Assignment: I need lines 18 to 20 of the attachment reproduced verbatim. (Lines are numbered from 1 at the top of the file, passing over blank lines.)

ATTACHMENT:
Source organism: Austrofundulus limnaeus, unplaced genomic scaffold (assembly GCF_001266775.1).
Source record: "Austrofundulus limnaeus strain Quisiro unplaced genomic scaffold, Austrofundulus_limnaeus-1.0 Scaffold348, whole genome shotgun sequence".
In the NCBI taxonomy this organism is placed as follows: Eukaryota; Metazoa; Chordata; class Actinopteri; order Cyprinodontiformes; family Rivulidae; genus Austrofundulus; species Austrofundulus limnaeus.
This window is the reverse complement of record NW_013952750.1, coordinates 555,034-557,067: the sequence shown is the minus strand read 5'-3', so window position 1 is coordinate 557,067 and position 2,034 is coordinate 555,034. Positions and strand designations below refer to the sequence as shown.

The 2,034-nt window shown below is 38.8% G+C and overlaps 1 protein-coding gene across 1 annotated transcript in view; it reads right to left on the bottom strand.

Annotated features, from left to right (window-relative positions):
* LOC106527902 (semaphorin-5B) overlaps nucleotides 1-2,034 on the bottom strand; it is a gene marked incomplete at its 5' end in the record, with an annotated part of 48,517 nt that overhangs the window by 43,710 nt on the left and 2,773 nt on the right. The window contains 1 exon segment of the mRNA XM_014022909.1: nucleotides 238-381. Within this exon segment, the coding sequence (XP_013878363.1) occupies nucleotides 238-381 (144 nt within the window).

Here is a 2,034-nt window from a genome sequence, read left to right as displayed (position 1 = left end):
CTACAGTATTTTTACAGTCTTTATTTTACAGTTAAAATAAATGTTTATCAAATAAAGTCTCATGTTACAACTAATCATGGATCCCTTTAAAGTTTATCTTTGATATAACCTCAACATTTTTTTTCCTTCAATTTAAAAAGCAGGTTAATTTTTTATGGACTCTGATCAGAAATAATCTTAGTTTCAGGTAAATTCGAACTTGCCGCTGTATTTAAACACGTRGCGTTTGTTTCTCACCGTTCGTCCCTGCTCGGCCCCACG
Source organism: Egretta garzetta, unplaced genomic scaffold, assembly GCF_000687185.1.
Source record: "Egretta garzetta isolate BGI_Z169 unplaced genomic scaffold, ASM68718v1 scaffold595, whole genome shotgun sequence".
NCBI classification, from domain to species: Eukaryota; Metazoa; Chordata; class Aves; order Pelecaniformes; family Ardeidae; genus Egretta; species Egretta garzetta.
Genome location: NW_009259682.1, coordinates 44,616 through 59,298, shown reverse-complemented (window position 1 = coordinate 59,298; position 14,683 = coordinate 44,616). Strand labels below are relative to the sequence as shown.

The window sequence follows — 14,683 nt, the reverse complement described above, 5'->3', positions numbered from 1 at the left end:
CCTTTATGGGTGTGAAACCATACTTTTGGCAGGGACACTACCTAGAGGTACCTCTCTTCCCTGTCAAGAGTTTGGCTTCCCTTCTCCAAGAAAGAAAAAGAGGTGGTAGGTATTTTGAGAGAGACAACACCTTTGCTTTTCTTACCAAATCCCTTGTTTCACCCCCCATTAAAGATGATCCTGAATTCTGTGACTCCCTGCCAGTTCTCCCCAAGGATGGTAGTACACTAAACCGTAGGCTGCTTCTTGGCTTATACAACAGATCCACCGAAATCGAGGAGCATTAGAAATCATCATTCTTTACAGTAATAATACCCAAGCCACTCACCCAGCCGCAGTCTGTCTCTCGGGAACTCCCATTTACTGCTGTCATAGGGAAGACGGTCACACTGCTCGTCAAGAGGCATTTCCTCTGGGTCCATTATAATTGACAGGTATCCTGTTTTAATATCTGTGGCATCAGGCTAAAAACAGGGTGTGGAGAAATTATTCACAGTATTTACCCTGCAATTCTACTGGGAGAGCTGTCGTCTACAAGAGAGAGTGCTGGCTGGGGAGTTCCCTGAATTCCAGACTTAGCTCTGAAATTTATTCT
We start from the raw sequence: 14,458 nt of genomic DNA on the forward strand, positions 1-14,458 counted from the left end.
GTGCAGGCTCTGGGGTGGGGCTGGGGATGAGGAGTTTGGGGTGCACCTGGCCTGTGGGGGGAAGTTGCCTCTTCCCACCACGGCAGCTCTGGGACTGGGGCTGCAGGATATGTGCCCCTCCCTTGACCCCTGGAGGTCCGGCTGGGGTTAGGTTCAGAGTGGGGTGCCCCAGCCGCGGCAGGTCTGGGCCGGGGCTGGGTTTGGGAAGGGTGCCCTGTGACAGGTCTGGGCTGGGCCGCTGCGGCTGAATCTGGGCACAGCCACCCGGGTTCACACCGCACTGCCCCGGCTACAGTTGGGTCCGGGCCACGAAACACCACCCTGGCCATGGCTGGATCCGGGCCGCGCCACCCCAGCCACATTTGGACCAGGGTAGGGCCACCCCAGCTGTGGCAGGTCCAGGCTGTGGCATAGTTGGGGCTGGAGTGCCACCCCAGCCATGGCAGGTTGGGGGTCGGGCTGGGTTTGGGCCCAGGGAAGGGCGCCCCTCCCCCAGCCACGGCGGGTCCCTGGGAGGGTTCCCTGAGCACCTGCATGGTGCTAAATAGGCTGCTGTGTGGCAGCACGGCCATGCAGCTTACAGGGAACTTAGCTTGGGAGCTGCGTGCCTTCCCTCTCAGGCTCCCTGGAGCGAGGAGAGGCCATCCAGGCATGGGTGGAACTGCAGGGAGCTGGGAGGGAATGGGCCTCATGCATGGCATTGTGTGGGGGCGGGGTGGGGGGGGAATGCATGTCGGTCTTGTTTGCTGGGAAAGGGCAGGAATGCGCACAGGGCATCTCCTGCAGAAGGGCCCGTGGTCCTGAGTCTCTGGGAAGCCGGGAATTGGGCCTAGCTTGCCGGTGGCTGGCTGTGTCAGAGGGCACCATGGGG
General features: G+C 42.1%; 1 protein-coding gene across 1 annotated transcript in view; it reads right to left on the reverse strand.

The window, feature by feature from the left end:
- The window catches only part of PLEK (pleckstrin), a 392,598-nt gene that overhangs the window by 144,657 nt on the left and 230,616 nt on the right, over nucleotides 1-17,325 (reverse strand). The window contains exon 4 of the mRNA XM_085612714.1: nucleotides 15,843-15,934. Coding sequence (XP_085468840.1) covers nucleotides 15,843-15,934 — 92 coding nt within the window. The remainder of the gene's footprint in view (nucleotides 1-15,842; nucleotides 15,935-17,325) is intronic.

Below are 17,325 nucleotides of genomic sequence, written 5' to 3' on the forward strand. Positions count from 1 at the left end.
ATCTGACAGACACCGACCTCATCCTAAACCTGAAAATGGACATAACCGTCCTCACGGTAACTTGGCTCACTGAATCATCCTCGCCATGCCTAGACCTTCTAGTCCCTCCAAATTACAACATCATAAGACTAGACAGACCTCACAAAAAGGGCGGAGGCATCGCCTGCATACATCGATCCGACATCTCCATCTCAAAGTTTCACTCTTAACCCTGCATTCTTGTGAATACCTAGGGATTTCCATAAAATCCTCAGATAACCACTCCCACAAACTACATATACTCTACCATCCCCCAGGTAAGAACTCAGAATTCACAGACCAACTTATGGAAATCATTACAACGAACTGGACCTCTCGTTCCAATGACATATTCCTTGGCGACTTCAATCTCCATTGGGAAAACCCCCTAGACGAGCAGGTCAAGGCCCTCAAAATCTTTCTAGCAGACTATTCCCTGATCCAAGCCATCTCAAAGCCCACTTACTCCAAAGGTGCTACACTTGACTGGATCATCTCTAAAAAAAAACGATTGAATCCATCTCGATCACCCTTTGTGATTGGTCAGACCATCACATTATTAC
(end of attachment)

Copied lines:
General features: G+C 42.1%; 1 protein-coding gene across 1 annotated transcript in view; it reads right to left on the reverse strand.

The window, feature by feature from the left end:
- The window catches only part of PLEK (pleckstrin), a 392,598-nt gene that overhangs the window by 144,657 nt on the left and 230,616 nt on the right, over nucleotides 1-17,325 (reverse strand). The window contains exon 4 of the mRNA XM_085612714.1: nucleotides 15,843-15,934. Coding sequence (XP_085468840.1) covers nucleotides 15,843-15,934 — 92 coding nt within the window. The remainder of the gene's footprint in view (nucleotides 1-15,842; nucleotides 15,935-17,325) is intronic.